Suppose I have a chocolate bar of integer length $L$, and there are $m\leq L$ people that are going to share it. We do not know ahead of time how much each person should receive, all we know is that they will receive an integer amount. Our goal is to chop the bar into the smallest number of pieces possible, such that, no matter what the desired amounts are for each person, there exists a way of assembling the pieces together so that each person receives that amount.

It is easy to verify that if $m=2$, then it is possible to accomplish this with $ \lceil \log_{2}(L+1)\rceil $ pieces. I also verified computationally, for example, that for $L=19$ and $m=3$, then one possible optimal solution is to divide the bar into the following $7$ pieces: $7,4,3,2,1,1,1$. Is this a well-known problem?

  • $\begingroup$ A variation, where each of $m$ people are supposed to receive an equal share, but all that is known about $m$ is that it belongs to some given, finite range, has received some attention here and on math.stackexchange and elsewhere. $\endgroup$ Aug 22, 2019 at 0:44
  • 1
    $\begingroup$ If I understand correctly, you are studying the poset of integer partitions of $L$ ordered by refinement, and you're looking for a partition that refines all elements with (at most? exactly?) $m$ parts. You could try computing the minimum number of pieces for all small $L$ and $m$ and seeing if it's in the OEIS. $\endgroup$ Aug 22, 2019 at 3:37
  • 3
    $\begingroup$ For $m=3$, the number of partitions accomplishing this is given by the OEIS sequences A236970 which includes links to the analogous sequences for $m=4,5$. You want the number of parts in the minimal length partition that's count. There's a link to Haskell code that might be helpful. For $m=2$, you found the length of the smallest complete partition A126796 $\endgroup$ Aug 22, 2019 at 19:32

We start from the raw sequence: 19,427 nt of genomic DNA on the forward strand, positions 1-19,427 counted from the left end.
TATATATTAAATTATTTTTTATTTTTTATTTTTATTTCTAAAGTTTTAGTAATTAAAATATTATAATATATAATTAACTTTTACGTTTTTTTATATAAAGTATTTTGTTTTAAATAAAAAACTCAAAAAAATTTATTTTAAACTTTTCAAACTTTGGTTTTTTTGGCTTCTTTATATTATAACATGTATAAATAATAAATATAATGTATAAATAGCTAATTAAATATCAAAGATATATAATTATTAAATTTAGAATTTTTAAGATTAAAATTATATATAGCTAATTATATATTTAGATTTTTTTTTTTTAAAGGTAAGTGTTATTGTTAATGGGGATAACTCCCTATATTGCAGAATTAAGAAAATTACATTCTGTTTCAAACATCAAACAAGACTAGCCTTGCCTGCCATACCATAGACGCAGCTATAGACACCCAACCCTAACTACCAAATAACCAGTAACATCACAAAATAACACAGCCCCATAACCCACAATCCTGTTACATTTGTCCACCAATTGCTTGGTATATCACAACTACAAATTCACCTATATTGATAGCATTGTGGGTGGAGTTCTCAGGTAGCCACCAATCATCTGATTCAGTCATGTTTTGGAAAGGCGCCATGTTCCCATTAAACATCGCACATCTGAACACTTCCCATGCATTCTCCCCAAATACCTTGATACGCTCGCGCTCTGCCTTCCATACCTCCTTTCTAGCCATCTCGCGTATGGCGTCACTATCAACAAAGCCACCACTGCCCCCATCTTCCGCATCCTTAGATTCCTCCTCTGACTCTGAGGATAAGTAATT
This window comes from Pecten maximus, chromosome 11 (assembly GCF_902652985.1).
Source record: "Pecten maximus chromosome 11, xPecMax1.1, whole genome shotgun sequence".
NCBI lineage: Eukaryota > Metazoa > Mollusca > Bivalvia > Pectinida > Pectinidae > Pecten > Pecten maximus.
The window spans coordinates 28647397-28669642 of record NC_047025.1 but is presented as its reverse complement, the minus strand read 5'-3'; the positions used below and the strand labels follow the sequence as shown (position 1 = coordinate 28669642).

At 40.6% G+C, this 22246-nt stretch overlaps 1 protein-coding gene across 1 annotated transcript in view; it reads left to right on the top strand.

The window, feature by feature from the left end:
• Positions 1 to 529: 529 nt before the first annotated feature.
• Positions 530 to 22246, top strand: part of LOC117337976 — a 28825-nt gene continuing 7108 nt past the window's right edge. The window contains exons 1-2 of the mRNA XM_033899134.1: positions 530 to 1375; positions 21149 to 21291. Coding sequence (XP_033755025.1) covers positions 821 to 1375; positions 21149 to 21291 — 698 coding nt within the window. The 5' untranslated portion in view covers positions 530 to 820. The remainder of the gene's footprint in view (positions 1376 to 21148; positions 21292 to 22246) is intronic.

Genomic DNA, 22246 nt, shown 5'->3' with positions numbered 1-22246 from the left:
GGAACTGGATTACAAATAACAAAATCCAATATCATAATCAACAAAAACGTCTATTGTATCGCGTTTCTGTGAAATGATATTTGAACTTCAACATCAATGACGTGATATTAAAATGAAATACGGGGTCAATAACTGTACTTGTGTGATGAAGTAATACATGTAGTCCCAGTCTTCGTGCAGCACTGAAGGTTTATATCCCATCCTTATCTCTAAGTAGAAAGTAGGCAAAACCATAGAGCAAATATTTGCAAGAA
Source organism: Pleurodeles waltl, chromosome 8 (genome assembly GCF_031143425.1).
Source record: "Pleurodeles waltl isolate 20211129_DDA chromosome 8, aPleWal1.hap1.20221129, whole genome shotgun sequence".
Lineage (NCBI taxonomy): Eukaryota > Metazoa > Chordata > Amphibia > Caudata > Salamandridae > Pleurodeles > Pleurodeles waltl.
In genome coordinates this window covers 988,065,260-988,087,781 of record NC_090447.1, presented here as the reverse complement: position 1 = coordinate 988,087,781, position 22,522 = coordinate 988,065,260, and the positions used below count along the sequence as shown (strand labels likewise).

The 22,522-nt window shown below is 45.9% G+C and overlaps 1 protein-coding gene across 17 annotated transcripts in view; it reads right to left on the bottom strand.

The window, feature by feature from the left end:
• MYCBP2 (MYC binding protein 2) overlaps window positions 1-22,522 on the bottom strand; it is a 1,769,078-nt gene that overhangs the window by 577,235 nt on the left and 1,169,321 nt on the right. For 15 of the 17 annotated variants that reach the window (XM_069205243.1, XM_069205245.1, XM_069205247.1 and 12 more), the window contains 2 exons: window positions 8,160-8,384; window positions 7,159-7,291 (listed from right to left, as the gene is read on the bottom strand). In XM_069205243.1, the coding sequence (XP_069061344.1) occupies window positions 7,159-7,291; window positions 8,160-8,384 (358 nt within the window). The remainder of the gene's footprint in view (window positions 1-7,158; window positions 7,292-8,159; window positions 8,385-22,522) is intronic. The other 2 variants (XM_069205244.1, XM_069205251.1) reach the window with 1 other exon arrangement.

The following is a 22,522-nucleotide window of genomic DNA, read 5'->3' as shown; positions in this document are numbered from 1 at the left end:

• $\begingroup$ In a similar manner, something like $(m-1)\lceil (L/(m-1)+1)\rceil$ suffices for any $m$. If $m$ is small, then this may be close to sharp. (For $L=19$ and $m=3$, the algorithm I see produces $1,1,2,2,4,4,5$ which also has $7$ elements... $\endgroup$ Sep 10, 2019 at 12:52
  • 1
    $\begingroup$ It seems a bit similar to the notion of Golomb ruler: en.wikipedia.org/wiki/Golomb_ruler $\endgroup$ Nov 14, 2019 at 8:10

1 Answer 1


Thanks to Fedor Petrov for an advice how to simplify the estimates.

We present a simple algorithm which finds an optimal partition, and then find some estimates on the number of parts in it. Call a partition satisfying the requirements $m$-universal.

Step 1. Consider any partition of $L$. For every $k$, denote by $S_k$ the sum of all parts not exceeding $k$. We claim that a partition is $m$-universal if and only if $(*)$ $S_k\geq (m-1)k$ whenever $(m-1)k\leq L$.

The `only if' part is easy: if $m-1$ persons want to get $k$ units each, all of them should get a combination of pieces accounted for $S_k$.

For the `if' part, distribute the pieces to the people, starting from the largest ones. When we want to give to someone a piece of length $k$, the total length of non-distributed pieces is at least $S_{k-1}+k\geq (m-1)(k-1)+k=m(k-1)+1$, so there is a person who needs at least $k$; give them the piece and continue. The claim is proved.

Step 2. Now we present an algorithm which finds one of optimal $m$-universal partitions.

Define the sequence $a_1,a_2,\dots$ inductively as follows. On the $i$th step, when $a_1,\dots,a_i$ are already defined, find the minimal $k$ such that $\Sigma_i:=a_1+\dots+a_i<(m-1)k$ and set $a_{i+1}=k$ (thus, in partivular, $a_1=1$). In other words, $$ a_{i+1}=\left\lfloor\frac{\Sigma_i}{m-1}\right\rfloor+1. $$ For any $i$ we have $$ (a_i-1)(m-1)\leq \Sigma_{i-1}<\Sigma_i<a_{i+1}(m-1), $$ whence $a_i\leq a_{i+1}$. So the sequence is non-decreasing.